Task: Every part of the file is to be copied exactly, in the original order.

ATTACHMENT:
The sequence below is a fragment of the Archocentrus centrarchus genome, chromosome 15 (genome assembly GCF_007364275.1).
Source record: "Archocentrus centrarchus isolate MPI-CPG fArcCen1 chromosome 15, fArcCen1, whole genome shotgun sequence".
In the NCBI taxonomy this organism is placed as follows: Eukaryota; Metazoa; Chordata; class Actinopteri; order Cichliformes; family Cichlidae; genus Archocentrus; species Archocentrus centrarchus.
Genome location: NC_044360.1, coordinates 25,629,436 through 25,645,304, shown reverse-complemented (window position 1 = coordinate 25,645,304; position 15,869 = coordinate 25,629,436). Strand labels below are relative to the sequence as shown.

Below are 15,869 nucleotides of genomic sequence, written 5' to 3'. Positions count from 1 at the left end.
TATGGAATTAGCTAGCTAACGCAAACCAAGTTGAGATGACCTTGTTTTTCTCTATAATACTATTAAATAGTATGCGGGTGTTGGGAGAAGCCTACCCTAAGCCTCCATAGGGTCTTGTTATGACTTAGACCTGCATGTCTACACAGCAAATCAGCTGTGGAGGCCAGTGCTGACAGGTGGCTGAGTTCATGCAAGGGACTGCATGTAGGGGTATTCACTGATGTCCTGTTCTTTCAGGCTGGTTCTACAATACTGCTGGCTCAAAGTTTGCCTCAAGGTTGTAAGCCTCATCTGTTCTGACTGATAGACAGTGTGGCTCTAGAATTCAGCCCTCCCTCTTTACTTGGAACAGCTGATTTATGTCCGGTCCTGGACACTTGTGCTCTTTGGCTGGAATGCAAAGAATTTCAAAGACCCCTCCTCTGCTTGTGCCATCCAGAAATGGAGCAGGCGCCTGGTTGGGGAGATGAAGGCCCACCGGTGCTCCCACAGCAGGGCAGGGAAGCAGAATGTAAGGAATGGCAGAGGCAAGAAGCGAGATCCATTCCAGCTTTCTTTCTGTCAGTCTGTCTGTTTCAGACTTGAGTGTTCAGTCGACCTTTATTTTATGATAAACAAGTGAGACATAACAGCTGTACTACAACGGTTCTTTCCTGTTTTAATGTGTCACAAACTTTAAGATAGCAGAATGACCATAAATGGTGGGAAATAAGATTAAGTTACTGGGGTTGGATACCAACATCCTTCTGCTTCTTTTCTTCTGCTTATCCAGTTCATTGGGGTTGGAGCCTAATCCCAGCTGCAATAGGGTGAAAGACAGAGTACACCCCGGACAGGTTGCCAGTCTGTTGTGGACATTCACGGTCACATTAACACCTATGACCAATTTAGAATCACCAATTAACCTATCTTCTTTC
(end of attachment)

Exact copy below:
The sequence below is a fragment of the Archocentrus centrarchus genome, chromosome 15 (genome assembly GCF_007364275.1).
Source record: "Archocentrus centrarchus isolate MPI-CPG fArcCen1 chromosome 15, fArcCen1, whole genome shotgun sequence".
In the NCBI taxonomy this organism is placed as follows: Eukaryota; Metazoa; Chordata; class Actinopteri; order Cichliformes; family Cichlidae; genus Archocentrus; species Archocentrus centrarchus.
Genome location: NC_044360.1, coordinates 25,629,436 through 25,645,304, shown reverse-complemented (window position 1 = coordinate 25,645,304; position 15,869 = coordinate 25,629,436). Strand labels below are relative to the sequence as shown.

Below are 15,869 nucleotides of genomic sequence, written 5' to 3'. Positions count from 1 at the left end.
TATGGAATTAGCTAGCTAACGCAAACCAAGTTGAGATGACCTTGTTTTTCTCTATAATACTATTAAATAGTATGCGGGTGTTGGGAGAAGCCTACCCTAAGCCTCCATAGGGTCTTGTTATGACTTAGACCTGCATGTCTACACAGCAAATCAGCTGTGGAGGCCAGTGCTGACAGGTGGCTGAGTTCATGCAAGGGACTGCATGTAGGGGTATTCACTGATGTCCTGTTCTTTCAGGCTGGTTCTACAATACTGCTGGCTCAAAGTTTGCCTCAAGGTTGTAAGCCTCATCTGTTCTGACTGATAGACAGTGTGGCTCTAGAATTCAGCCCTCCCTCTTTACTTGGAACAGCTGATTTATGTCCGGTCCTGGACACTTGTGCTCTTTGGCTGGAATGCAAAGAATTTCAAAGACCCCTCCTCTGCTTGTGCCATCCAGAAATGGAGCAGGCGCCTGGTTGGGGAGATGAAGGCCCACCGGTGCTCCCACAGCAGGGCAGGGAAGCAGAATGTAAGGAATGGCAGAGGCAAGAAGCGAGATCCATTCCAGCTTTCTTTCTGTCAGTCTGTCTGTTTCAGACTTGAGTGTTCAGTCGACCTTTATTTTATGATAAACAAGTGAGACATAACAGCTGTACTACAACGGTTCTTTCCTGTTTTAATGTGTCACAAACTTTAAGATAGCAGAATGACCATAAATGGTGGGAAATAAGATTAAGTTACTGGGGTTGGATACCAACATCCTTCTGCTTCTTTTCTTCTGCTTATCCAGTTCATTGGGGTTGGAGCCTAATCCCAGCTGCAATAGGGTGAAAGACAGAGTACACCCCGGACAGGTTGCCAGTCTGTTGTGGACATTCACGGTCACATTAACACCTATGACCAATTTAGAATCACCAATTAACCTATCTTCTTTC